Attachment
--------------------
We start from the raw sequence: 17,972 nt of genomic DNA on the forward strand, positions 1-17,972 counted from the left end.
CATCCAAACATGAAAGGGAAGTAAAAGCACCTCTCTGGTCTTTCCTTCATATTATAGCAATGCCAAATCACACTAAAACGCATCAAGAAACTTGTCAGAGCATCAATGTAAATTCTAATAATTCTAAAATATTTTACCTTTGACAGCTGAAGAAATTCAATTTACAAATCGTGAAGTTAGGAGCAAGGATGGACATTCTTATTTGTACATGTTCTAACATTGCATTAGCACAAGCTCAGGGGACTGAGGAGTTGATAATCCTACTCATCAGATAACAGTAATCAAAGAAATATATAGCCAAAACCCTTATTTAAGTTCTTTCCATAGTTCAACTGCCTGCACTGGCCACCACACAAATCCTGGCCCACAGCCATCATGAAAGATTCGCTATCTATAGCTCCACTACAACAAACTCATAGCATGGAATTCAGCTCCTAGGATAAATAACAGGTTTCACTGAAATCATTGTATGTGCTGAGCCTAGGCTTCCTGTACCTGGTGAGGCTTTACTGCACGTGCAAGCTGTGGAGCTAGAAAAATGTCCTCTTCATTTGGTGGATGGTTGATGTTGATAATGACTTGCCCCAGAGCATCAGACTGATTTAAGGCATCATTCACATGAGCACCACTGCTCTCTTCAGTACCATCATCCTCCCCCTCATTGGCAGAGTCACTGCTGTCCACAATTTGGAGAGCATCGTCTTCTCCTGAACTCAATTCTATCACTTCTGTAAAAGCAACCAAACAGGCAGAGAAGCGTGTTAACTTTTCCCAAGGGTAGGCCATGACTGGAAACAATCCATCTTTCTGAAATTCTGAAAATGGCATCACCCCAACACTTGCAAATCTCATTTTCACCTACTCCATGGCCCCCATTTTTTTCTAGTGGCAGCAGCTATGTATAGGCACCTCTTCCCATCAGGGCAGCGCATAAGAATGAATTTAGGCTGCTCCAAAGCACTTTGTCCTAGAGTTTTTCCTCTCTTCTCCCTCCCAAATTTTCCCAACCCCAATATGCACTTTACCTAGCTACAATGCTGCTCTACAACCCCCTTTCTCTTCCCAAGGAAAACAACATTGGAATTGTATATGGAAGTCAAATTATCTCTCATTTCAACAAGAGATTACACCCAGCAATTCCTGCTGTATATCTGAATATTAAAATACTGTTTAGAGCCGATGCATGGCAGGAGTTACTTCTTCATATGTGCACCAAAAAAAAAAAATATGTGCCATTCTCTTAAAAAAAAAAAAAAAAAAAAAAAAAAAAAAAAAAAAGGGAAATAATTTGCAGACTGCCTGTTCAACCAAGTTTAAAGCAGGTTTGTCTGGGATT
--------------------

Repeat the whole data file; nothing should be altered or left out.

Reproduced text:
We start from the raw sequence: 17,972 nt of genomic DNA on the forward strand, positions 1-17,972 counted from the left end.
CATCCAAACATGAAAGGGAAGTAAAAGCACCTCTCTGGTCTTTCCTTCATATTATAGCAATGCCAAATCACACTAAAACGCATCAAGAAACTTGTCAGAGCATCAATGTAAATTCTAATAATTCTAAAATATTTTACCTTTGACAGCTGAAGAAATTCAATTTACAAATCGTGAAGTTAGGAGCAAGGATGGACATTCTTATTTGTACATGTTCTAACATTGCATTAGCACAAGCTCAGGGGACTGAGGAGTTGATAATCCTACTCATCAGATAACAGTAATCAAAGAAATATATAGCCAAAACCCTTATTTAAGTTCTTTCCATAGTTCAACTGCCTGCACTGGCCACCACACAAATCCTGGCCCACAGCCATCATGAAAGATTCGCTATCTATAGCTCCACTACAACAAACTCATAGCATGGAATTCAGCTCCTAGGATAAATAACAGGTTTCACTGAAATCATTGTATGTGCTGAGCCTAGGCTTCCTGTACCTGGTGAGGCTTTACTGCACGTGCAAGCTGTGGAGCTAGAAAAATGTCCTCTTCATTTGGTGGATGGTTGATGTTGATAATGACTTGCCCCAGAGCATCAGACTGATTTAAGGCATCATTCACATGAGCACCACTGCTCTCTTCAGTACCATCATCCTCCCCCTCATTGGCAGAGTCACTGCTGTCCACAATTTGGAGAGCATCGTCTTCTCCTGAACTCAATTCTATCACTTCTGTAAAAGCAACCAAACAGGCAGAGAAGCGTGTTAACTTTTCCCAAGGGTAGGCCATGACTGGAAACAATCCATCTTTCTGAAATTCTGAAAATGGCATCACCCCAACACTTGCAAATCTCATTTTCACCTACTCCATGGCCCCCATTTTTTTCTAGTGGCAGCAGCTATGTATAGGCACCTCTTCCCATCAGGGCAGCGCATAAGAATGAATTTAGGCTGCTCCAAAGCACTTTGTCCTAGAGTTTTTCCTCTCTTCTCCCTCCCAAATTTTCCCAACCCCAATATGCACTTTACCTAGCTACAATGCTGCTCTACAACCCCCTTTCTCTTCCCAAGGAAAACAACATTGGAATTGTATATGGAAGTCAAATTATCTCTCATTTCAACAAGAGATTACACCCAGCAATTCCTGCTGTATATCTGAATATTAAAATACTGTTTAGAGCCGATGCATGGCAGGAGTTACTTCTTCATATGTGCACCAAAAAAAAAAAATATGTGCCATTCTCTTAAAAAAAAAAAAAAAAAAAAAAAAAAAAAAAAAAAAGGGAAATAATTTGCAGACTGCCTGTTCAACCAAGTTTAAAGCAGGTTTGTCTGGGATT